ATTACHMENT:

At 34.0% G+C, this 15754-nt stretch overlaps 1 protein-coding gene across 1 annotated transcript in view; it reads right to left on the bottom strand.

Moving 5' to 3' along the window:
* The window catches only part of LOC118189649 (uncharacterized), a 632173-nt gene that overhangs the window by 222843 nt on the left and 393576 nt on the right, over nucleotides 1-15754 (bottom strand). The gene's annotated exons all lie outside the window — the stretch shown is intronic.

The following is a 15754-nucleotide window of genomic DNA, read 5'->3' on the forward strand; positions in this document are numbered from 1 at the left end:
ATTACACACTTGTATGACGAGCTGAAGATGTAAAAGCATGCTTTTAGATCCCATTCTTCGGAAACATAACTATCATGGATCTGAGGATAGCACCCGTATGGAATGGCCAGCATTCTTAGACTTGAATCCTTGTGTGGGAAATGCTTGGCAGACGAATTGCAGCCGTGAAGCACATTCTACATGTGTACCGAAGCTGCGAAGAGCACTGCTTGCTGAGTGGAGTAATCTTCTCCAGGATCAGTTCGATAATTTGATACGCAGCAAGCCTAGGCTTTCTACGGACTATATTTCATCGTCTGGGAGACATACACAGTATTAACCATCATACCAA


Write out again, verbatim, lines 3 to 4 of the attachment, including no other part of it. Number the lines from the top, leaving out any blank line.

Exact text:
* The window catches only part of LOC118189649 (uncharacterized), a 632173-nt gene that overhangs the window by 222843 nt on the left and 393576 nt on the right, over nucleotides 1-15754 (bottom strand). The gene's annotated exons all lie outside the window — the stretch shown is intronic.

The following is a 15754-nucleotide window of genomic DNA, read 5'->3' on the forward strand; positions in this document are numbered from 1 at the left end: